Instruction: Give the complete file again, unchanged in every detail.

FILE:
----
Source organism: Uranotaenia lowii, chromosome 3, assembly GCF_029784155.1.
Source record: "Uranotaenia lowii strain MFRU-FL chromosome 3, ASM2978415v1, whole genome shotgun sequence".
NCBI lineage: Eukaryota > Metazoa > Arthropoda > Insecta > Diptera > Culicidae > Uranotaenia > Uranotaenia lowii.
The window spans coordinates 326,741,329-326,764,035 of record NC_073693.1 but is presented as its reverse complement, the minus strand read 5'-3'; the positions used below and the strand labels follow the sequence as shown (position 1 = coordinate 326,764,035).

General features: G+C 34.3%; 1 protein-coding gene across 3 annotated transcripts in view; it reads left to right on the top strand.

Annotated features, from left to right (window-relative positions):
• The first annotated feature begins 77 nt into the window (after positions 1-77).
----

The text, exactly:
Source organism: Uranotaenia lowii, chromosome 3, assembly GCF_029784155.1.
Source record: "Uranotaenia lowii strain MFRU-FL chromosome 3, ASM2978415v1, whole genome shotgun sequence".
NCBI lineage: Eukaryota > Metazoa > Arthropoda > Insecta > Diptera > Culicidae > Uranotaenia > Uranotaenia lowii.
The window spans coordinates 326,741,329-326,764,035 of record NC_073693.1 but is presented as its reverse complement, the minus strand read 5'-3'; the positions used below and the strand labels follow the sequence as shown (position 1 = coordinate 326,764,035).

General features: G+C 34.3%; 1 protein-coding gene across 3 annotated transcripts in view; it reads left to right on the top strand.

Annotated features, from left to right (window-relative positions):
• The first annotated feature begins 77 nt into the window (after positions 1-77).